Upper Body Movement

Rowing Technique

As the leg angle passes through 90 degrees the contribution of the legs lessens bio-mechanically. At this point the muscles of the upper body and torso are recruited to add to or maintain the acceleration initiated by the lower body. The transition between the two is made seamless by maintaining a flowing motion.

The hands are drawn into the body so that the forearms are horizontal. This is at about the height of the second bottom rib. The hands do not stop at the end of the drive, they flow back out and into the recovery phase, moving in and out from the body at a constant speed.

A common problem when rowing is stopping at the end of the drive. This encourages “two-piecing” of the stroke where the drive and recovery are two separate actions. “Two-piecing” often allows the rower to slump at the release position, encouraging poor posture. The rowing action needs to be smooth and seamless with each phase transitioning into the next.

Stroke Rate

Rowing is a relatively low cadence exercise. Even when racing, stroke rates rarely reach 40 strokes per minute (spm) and most training is done between 18 to 26spm.

The correct way to increase stroke rate is to quicken the hands away during the rock over phase and to have a more powerful drive back during the drive phase. It is important to use this correct way to build the stroke rate, a good technique rower can not increase their stroke rate from 20spm up to 32spm in 1 or 2 strokes, it usually takes around 10 strokes to reach 32spm.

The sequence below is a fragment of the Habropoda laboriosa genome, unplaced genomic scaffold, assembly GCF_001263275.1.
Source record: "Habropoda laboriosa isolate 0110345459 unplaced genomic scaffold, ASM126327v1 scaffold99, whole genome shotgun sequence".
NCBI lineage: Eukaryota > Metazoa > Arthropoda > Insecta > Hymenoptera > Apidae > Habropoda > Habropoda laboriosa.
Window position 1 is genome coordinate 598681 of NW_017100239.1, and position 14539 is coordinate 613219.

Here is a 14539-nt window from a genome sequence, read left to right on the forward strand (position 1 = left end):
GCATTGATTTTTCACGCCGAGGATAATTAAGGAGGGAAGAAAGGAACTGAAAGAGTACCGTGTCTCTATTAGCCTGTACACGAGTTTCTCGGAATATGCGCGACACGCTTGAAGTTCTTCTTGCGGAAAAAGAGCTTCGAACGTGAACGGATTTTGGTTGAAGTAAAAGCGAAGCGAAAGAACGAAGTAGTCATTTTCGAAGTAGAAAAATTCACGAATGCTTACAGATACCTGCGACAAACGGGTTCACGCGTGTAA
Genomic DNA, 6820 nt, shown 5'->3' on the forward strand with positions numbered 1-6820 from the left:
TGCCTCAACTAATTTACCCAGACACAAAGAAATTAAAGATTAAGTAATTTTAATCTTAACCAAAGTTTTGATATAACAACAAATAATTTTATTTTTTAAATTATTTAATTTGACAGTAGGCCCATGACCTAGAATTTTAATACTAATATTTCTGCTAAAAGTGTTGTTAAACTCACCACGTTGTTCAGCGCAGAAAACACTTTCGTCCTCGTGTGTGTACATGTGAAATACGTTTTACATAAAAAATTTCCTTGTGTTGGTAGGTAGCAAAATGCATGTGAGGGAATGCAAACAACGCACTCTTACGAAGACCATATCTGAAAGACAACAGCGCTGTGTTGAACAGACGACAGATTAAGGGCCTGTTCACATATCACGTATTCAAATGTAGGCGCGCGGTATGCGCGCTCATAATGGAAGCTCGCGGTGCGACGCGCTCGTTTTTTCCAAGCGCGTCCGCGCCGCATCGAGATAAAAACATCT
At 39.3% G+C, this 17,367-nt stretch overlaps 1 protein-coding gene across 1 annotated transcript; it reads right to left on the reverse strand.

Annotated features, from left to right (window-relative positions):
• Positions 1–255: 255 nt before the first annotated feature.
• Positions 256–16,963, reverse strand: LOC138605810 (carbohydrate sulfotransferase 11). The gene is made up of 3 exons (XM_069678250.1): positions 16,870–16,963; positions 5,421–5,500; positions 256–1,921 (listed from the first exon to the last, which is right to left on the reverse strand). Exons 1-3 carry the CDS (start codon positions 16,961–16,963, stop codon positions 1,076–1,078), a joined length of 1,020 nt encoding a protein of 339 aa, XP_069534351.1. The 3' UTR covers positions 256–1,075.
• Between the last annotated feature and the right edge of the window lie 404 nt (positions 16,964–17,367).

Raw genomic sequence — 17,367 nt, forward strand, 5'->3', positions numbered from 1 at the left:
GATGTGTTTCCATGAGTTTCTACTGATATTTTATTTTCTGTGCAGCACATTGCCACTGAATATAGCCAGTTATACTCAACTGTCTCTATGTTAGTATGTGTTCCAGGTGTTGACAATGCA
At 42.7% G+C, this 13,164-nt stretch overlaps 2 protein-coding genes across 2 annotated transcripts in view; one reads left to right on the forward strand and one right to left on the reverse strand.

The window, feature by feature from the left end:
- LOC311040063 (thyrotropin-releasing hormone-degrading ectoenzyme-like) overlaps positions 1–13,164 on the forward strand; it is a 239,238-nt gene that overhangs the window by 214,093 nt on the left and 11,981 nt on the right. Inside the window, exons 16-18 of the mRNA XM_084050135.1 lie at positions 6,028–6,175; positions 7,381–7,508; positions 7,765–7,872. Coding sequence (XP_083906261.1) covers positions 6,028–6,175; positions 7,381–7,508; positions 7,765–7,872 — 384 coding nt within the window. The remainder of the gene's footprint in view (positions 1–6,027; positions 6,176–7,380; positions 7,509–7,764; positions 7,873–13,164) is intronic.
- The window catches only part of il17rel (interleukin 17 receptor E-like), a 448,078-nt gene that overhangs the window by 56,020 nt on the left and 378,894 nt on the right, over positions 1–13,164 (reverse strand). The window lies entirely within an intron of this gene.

A common fault when increasing stroke rate is to shorten the stroke length and quicken the recovery time. This will result in rowing fast up and down the slide but ‘getting nowhere’.


In a crew boat, it is important that all crew members keep in time with one another by rowing at the same stroke rate. Co-ordinating technique so that everyone does the same thing at the same time improves efficiency and hence speed, and is essential to on-water elements such as boat balance.

22 October 2012 San Diego

CrossFit 619 Monday

Warm Up
3 Pullovers
5 Strict Pullups
7 Hand Release Push Ups
9 Squats
12 Medicine Ball Cleans
15 Kettlebell Swings
20 Walking Lunges Overhead 25/15#
200 Meter Jog
30 Double Unders

Mobility with Indian Clubs and PVC

7×1 Snatch + 2 Overhead Squats

CrossFit WOD
5 Rounds for Time
400 Meter Run
15 Overhead Squats

Gluten Free/Carb Load

As most of us are either Paleo, gluten free or just keeping a well balance diet and watching carbs, there are some good points to know.

• LOCAL LOCAL LOCAL is truly the way to eat. You can assure you know what your food is all about. It is good to know you are getting the nutrients right from the source and the quality is always fresh.
• Check your local bakeries for multiple bread/carb options. Julian Bakery in Bird Rock has a wide variety of gluten free, carb friendly breads. Check them out! Watch out for those unknown and hard to pronounce ingredients in the “low carb” “Fat free” “Wheat Free” even some “Gluten Free” breads. Do your research!
• Carbs are important in the diet as long as they are taken in moderation. This is your energy, your fuel to a great workout or even a long day at work. Carbs are more than just bread and pasta, especially those Paleo Crossfitters – Sweet Potatoes are an excellent source and are delicious and can be prepared in numerous ways. A large grapefruit is not only an excellent source of a carbohydrate as well and provide many other nutrients for the body.

FUN FACT: 70% Diet and 30% Exercise. Remember! We are what we eat and with all the effort and hard work here at 619, make sure to fuel your body the right way for maximum results.

27 September 2012

AM Jorge with our gym mascot Taz the English Staffie

Warm Up
25 Toes 2 Bar
25 Toes 2 Rings
25 Ab Mat Sit Ups
25 GHD Sit Ups


CrossFit 619 WOD
Pull Ups
Ab Mat Sit Ups
2000 Meter Row

Thursday 13 September 2012 at CrossFit 619

Strength Training with San Diego Personal Trainer Chris Keith

Strength WOD

Pick 3 out of the 5 Movements Below:


Bent Over aka Barbell Row
T Bar Row
Single Arm Dumbell Row


Seated Cable Row
Hammer Strength High Row

CrossFit Workout of the Day
3 Rounds For Time
400 Meter Run
21 Kettlebell Swings
12 Pull Ups